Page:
Tour de France Stage 9: A French Victory on the Gravel

The 200-km stage was packed with attacks, big moves from the GC contenders, and a brave breakaway featuring Frenchman Anthony Turgis, who took the win. 


Stage Winner: Anthony Turgis (TotalEnergies)
General Classification Leader: Tadej Pogačar (UAE Team Emirates)

Today’s 199-kilometre “gravel” stage had a blisteringly hot pace on the white roads with 14 gravel sectors. Modeled after Strade Bianche, this stage was set to give cyclocrossers like Mathieu van der Poel a technical advantage. With the first rest day of the 2024 Tour de France coming tomorrow, riders were willing to push the pace, attempt long breakaways, and generally end the day a bit more exhausted than usual, knowing they’d have recovery time on Monday. A breakaway of seven escaped early and maintained their gap to the finish line with a dramatic sprint finish where French rider Anthony Turgis (Total Energies) emerged victorious. In the peloton, top GC contenders Tadej Pogačar, Remco Evenepoel, and Jonas Vingegaard all played a tactical game to keep their positions in the GC safe.

“Stages like this are incredible. It was a big day.”

“It’s not any stage. It’s one of the key stages. Stages like this are incredible. It was a big day,” said Turgis. “… in the back of my head, I was staying, ‘stay calm, if it comes back together, I can win the sprint.’”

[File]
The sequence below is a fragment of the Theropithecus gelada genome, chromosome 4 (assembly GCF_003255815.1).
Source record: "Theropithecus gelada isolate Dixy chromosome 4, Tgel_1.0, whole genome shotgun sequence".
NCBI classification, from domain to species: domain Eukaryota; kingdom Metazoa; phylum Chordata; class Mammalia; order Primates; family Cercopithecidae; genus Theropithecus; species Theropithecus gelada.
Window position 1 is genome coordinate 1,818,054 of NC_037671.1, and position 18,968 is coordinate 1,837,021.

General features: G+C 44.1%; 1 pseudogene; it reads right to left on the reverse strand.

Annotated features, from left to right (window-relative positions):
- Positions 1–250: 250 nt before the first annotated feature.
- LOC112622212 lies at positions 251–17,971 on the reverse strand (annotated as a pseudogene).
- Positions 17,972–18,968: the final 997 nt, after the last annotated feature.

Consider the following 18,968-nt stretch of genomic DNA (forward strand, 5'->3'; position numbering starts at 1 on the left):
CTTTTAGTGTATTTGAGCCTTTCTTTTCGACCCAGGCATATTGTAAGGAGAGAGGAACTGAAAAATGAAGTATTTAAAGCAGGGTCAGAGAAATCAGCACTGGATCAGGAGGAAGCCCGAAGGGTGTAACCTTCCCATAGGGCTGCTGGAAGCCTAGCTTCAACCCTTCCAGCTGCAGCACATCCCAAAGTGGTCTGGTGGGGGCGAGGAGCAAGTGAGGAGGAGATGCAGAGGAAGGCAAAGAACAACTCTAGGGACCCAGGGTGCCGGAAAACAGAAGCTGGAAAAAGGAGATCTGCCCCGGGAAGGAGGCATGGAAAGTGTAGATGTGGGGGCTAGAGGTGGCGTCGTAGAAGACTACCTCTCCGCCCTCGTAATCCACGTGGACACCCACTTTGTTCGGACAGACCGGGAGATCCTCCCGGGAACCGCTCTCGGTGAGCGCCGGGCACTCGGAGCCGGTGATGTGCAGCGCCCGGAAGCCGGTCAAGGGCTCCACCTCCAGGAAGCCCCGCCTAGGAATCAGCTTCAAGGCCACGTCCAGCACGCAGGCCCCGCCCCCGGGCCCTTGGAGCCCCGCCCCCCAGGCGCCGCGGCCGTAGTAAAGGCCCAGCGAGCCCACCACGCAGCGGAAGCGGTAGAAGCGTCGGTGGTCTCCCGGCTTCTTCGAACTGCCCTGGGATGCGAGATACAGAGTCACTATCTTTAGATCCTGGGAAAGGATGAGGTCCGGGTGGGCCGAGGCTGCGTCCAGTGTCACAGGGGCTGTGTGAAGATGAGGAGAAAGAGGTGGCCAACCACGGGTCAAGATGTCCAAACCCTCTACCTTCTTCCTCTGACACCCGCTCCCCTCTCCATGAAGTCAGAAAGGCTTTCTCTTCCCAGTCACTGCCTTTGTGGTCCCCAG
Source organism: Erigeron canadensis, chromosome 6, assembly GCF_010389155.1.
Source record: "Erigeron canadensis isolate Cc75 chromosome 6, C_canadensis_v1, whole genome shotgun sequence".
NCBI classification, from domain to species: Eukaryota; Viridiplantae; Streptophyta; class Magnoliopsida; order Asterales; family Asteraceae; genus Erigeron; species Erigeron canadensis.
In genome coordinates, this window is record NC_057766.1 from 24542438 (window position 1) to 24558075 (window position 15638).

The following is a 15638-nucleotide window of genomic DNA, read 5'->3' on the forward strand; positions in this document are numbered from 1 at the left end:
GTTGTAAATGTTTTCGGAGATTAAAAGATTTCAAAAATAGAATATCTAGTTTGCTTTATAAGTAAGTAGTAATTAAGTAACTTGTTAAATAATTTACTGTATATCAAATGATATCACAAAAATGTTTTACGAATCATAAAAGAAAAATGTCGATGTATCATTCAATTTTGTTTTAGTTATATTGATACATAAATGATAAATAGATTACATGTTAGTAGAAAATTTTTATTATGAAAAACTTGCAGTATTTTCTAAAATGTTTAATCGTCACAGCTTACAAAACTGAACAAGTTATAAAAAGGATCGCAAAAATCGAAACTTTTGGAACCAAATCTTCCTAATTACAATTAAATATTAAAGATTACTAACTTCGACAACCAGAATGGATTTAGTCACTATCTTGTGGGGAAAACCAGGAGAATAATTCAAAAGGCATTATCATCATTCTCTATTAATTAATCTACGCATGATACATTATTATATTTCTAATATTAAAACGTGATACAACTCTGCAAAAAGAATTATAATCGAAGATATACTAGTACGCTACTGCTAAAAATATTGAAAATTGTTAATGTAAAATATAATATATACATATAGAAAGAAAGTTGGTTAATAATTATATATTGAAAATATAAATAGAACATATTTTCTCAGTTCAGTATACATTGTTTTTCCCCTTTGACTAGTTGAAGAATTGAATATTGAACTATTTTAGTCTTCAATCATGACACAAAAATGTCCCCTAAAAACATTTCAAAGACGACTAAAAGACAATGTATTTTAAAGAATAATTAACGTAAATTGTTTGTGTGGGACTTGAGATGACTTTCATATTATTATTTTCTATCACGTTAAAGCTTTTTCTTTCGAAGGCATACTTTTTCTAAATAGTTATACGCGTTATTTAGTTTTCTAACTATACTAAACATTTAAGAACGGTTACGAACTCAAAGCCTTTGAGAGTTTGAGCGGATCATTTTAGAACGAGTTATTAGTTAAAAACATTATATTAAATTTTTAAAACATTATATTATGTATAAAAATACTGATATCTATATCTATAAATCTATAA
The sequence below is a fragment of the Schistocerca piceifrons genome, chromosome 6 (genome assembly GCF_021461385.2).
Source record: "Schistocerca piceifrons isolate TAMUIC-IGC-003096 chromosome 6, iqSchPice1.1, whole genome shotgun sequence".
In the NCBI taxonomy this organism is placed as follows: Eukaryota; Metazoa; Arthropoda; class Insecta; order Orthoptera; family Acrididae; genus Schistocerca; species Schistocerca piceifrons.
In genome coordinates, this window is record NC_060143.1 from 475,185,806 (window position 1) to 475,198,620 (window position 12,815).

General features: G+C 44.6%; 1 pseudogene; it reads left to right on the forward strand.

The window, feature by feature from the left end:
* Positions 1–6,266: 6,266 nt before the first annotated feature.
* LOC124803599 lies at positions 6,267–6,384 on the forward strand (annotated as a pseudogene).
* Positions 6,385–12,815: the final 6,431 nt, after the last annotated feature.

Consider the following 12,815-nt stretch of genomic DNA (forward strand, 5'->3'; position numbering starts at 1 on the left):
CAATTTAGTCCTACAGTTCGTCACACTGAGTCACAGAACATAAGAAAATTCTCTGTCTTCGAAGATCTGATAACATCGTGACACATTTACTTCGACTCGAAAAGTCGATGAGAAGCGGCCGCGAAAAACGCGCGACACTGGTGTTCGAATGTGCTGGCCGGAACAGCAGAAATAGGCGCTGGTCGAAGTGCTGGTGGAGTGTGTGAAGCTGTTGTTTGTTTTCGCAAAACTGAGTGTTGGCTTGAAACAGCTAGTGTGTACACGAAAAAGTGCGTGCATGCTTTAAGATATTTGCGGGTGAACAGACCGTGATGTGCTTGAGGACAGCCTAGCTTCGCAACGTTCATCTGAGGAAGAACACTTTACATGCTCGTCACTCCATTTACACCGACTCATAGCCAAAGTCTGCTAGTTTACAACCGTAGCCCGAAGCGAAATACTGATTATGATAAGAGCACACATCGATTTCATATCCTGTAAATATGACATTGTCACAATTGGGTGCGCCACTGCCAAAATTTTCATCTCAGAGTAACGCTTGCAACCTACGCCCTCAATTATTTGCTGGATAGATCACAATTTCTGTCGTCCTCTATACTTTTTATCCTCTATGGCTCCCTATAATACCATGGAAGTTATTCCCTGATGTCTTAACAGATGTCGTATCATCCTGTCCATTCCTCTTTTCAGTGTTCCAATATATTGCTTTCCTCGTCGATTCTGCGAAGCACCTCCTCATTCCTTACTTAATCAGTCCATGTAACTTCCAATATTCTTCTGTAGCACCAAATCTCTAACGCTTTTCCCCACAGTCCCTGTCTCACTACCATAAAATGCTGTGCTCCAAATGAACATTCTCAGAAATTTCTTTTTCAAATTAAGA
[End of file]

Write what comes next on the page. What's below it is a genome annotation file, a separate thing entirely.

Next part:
He added that he might double up on the victory champagne thanks to the rest day tomorrow.

How Stage 9 Unfolded

From the start, riders made small breakaway attempts, including EF Education-EasyPost’s Richard Carapaz, Neilson Powless, and Premier Tech’s Derek Gee. But none of the early breakaways made a dent in the peloton. As the riders headed towards the first gravel sector, gravel and off-road specialists, including Van der Poel and Tom Pidcock, moved towards the front of the peloton.

Riders on one of the gravel sections during stage 9 of the 2024 Tour de France.
Photo: ASO / Billy Ceusters

The first gravel sector saw Pidcock go on the attack with Ben Healy and Powless, and the race splintered into many small attacking groups. At 144.5 km, race leader Tadej Pogačar (UAE Team Emirates) had stopped for a quick nature break, and one of the riders towards the back of the peloton wasn’t paying enough attention and awkwardly crashed into the yellow jersey, ending up off his bike in a cornfield. Pogačar was unbothered, though he was forced to chase back on, presumably losing a bit more time than expected, thanks to the minor incident.

The Tour de France Twitter feed put it best when they explained the standings around 135km as “they’re everywhere.”

The small groups slowly made their way back into a large peloton as the dust cleared after the first gravel segments, as a group of 10 maintained the breakaway. Jonas Vingegaard (Visma-Lease a Bike) was forced to do a bike change, swapping bikes with a teammate who then pulled off to wait for the team car. The saddle appeared to be slightly too low for him, but close enough that he was back racing fairly quickly—sans a teammate to protect him or help him back into the group. Thankfully, teammate Wout Van Aert quickly spotted him and moved in to work with him as UAE tried to accelerate the pace but couldn’t drop the Visma duo.